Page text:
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Long-term memory for own- and other-race faces

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Zhao,  M
Department Human Perception, Cognition and Action, Max Planck Institute for Biological Cybernetics, Max Planck Society;
Max Planck Institute for Biological Cybernetics, Max Planck Society;

/persons/resource/persons83840

Bülthoff,  I
Department Human Perception, Cognition and Action, Max Planck Institute for Biological Cybernetics, Max Planck Society;
Max Planck Institute for Biological Cybernetics, Max Planck Society;

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Citation

Zhao, M., & Bülthoff, I. (2014). Long-term memory for own- and other-race faces. Poster presented at 37th European Conference on Visual Perception (ECVP 2014), Beograd, Serbia.


Cite as: http://hdl.handle.net/21.11116/0000-0001-3277-1
Abstract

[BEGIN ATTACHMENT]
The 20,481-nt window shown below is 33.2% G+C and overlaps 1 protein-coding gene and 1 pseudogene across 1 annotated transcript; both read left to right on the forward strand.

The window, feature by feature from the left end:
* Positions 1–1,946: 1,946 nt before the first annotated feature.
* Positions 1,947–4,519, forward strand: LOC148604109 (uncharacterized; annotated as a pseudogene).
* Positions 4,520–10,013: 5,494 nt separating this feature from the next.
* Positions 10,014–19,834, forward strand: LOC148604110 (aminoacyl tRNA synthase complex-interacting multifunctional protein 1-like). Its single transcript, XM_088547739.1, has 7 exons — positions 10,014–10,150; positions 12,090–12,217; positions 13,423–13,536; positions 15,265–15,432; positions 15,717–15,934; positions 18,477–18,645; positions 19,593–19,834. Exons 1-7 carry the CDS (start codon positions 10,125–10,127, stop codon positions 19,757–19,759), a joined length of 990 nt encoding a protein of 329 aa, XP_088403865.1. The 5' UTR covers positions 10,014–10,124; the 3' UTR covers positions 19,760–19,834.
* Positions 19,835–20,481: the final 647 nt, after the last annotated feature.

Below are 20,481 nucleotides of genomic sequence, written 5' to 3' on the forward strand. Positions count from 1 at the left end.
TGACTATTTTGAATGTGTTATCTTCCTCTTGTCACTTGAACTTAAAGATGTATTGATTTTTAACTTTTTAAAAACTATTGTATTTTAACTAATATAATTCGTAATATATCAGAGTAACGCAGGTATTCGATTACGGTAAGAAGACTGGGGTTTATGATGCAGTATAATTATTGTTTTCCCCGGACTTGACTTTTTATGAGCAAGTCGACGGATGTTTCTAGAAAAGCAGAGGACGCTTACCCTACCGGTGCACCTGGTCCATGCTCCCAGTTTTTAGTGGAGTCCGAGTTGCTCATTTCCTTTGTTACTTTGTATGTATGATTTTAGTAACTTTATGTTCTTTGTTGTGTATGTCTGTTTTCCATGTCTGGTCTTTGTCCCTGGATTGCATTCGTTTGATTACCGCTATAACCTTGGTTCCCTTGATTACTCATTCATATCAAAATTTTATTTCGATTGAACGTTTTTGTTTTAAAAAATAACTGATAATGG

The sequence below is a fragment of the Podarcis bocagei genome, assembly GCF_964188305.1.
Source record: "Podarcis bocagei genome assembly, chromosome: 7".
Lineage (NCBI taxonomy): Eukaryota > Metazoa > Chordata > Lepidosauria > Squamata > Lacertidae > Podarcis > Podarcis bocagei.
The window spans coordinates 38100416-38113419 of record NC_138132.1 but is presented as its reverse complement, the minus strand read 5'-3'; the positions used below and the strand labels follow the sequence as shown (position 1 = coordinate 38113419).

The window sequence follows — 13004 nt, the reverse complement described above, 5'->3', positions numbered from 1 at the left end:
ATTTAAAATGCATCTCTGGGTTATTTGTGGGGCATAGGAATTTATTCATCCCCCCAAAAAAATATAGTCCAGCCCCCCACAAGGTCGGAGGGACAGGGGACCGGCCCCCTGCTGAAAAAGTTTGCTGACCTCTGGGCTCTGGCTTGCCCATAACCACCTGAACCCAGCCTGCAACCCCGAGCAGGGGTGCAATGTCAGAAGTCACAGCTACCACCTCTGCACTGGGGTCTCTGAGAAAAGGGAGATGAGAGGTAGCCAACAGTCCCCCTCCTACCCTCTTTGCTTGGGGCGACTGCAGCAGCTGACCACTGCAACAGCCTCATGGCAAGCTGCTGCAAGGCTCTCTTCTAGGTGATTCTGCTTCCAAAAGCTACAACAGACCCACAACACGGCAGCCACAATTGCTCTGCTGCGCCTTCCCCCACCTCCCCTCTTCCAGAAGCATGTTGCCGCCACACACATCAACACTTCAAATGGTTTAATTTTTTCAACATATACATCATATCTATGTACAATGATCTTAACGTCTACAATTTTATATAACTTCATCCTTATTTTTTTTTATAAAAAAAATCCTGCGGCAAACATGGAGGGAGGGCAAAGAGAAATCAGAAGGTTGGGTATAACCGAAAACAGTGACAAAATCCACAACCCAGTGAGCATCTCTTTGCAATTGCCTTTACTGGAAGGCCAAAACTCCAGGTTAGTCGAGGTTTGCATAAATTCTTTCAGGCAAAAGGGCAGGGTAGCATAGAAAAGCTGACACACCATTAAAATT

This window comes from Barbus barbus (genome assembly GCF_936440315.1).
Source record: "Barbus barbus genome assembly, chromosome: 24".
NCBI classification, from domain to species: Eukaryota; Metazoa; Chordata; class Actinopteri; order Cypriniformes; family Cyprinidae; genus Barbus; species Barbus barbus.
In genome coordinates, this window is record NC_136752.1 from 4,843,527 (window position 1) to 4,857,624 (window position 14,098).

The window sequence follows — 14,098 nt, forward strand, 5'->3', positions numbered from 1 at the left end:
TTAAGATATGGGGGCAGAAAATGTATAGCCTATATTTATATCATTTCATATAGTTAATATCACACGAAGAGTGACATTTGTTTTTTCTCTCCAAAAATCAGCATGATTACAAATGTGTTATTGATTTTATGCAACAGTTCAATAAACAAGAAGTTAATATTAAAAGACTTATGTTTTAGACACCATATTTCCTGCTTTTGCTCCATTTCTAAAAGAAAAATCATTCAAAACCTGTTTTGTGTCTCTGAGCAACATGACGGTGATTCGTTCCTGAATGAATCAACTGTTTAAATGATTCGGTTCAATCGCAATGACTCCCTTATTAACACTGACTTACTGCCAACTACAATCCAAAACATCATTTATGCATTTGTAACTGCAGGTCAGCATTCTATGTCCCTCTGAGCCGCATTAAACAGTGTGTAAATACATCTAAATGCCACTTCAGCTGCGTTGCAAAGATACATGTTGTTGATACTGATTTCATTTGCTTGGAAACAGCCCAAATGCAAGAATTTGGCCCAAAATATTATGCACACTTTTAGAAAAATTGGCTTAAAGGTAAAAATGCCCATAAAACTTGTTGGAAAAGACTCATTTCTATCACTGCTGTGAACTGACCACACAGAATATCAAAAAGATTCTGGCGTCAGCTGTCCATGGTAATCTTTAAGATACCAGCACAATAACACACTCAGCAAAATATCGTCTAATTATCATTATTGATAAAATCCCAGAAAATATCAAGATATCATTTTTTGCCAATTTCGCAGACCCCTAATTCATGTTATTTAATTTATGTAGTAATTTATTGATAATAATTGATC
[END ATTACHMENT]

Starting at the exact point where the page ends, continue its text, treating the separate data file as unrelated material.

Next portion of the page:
Many studies have demonstrated better recognition of own- than other-race faces. However, little is known about whether memories of unfamiliar own- and other-race faces decay similarly with time. We addressed this question by probing participants’ memory about own- and other-race faces both immediately after learning (immediate test) and one week later (delayed test). In both learning and test phases, participants saw short movie wherein a person was talking in front of the camera (the sound was turned off). Two main results emerged. First, we observed a cross-race deficit in recognizing other-race faces in both immediate and delayed tests, but the cross-race deficit was reduced in the latter. Second, recognizing faces immediately after learning was not better than recognizing them one week later. Instead, overall performance was even better at delayed test than at immediate test. This result was mainly due to improved recognition for other-race female faces, which showed comparatively low performance when tested immediately. These results demonstrate that memories of both own- and other-race faces sustain for a relative long time. Although other-race faces are less well recognized than own-race faces, they seem to be maintained in long-term memory as well as, and even better than, own-race faces.